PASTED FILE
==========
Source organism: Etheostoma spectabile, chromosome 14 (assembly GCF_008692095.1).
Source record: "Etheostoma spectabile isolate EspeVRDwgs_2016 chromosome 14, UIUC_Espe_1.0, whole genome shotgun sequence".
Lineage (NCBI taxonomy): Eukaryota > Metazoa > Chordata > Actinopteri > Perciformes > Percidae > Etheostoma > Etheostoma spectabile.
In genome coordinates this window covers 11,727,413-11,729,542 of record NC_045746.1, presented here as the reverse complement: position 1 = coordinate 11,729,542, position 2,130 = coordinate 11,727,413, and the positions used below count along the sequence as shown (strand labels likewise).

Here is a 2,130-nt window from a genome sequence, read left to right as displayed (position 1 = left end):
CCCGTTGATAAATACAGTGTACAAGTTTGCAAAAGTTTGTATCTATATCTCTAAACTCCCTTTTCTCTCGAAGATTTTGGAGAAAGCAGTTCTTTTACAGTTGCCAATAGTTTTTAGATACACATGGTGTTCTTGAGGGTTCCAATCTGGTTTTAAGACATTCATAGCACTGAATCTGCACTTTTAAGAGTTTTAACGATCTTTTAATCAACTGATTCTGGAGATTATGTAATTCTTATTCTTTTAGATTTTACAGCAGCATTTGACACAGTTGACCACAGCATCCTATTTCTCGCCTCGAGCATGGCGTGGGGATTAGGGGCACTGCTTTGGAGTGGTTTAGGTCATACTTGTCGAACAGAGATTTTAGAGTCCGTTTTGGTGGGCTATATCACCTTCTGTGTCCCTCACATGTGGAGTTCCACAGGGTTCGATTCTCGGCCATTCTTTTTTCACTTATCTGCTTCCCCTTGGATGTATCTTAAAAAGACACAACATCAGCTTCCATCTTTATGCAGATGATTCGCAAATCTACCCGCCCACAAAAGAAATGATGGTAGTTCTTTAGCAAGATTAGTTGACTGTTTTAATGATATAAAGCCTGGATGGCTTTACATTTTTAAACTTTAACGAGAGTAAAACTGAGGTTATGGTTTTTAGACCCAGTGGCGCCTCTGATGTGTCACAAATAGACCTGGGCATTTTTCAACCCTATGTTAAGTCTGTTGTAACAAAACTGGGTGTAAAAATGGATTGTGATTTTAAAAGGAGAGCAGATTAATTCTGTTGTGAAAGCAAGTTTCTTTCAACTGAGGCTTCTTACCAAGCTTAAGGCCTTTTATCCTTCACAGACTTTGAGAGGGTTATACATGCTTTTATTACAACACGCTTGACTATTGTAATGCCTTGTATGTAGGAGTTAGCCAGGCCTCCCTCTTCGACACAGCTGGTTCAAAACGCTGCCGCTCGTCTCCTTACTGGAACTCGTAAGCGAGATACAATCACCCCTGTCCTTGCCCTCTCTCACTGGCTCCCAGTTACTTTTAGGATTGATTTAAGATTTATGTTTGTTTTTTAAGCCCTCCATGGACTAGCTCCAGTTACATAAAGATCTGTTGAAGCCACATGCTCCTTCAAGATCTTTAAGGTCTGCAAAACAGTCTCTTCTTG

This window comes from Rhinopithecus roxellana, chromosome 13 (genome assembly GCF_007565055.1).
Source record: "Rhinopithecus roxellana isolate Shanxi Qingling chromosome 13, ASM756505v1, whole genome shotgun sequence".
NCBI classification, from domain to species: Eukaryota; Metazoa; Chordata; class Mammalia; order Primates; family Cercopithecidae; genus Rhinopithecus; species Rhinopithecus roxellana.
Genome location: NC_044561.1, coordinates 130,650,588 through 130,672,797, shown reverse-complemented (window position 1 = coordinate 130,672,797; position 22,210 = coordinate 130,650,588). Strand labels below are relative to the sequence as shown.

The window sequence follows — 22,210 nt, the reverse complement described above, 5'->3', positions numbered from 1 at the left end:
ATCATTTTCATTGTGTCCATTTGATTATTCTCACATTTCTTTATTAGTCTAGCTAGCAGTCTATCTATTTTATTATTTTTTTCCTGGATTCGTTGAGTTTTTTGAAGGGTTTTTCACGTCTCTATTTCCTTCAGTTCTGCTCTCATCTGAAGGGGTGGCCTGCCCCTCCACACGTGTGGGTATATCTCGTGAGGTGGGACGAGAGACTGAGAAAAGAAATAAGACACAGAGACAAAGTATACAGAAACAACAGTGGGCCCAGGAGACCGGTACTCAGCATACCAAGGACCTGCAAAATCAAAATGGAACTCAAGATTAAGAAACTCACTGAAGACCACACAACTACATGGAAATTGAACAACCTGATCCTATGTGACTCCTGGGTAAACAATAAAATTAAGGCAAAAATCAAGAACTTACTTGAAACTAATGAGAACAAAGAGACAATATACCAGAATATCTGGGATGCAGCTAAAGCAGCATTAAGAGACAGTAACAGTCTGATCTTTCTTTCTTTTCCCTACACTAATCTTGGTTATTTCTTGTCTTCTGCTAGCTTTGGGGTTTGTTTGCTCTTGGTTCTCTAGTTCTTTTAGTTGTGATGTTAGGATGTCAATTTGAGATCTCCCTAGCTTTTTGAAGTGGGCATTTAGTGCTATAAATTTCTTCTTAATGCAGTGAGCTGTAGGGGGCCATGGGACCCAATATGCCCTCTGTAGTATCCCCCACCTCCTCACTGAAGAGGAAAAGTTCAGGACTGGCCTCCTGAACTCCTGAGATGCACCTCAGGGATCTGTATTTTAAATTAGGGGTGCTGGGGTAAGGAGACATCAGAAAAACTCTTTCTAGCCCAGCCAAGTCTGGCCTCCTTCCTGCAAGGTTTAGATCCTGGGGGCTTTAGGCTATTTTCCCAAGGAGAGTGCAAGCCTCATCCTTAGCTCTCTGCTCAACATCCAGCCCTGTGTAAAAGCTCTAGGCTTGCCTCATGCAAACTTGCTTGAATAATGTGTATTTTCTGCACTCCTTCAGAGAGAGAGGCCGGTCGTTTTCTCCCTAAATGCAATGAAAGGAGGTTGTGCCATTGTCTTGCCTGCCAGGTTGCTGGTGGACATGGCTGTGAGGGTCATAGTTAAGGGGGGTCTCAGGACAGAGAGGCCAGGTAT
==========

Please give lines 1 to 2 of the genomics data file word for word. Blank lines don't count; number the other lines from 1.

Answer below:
Source organism: Etheostoma spectabile, chromosome 14 (assembly GCF_008692095.1).
Source record: "Etheostoma spectabile isolate EspeVRDwgs_2016 chromosome 14, UIUC_Espe_1.0, whole genome shotgun sequence".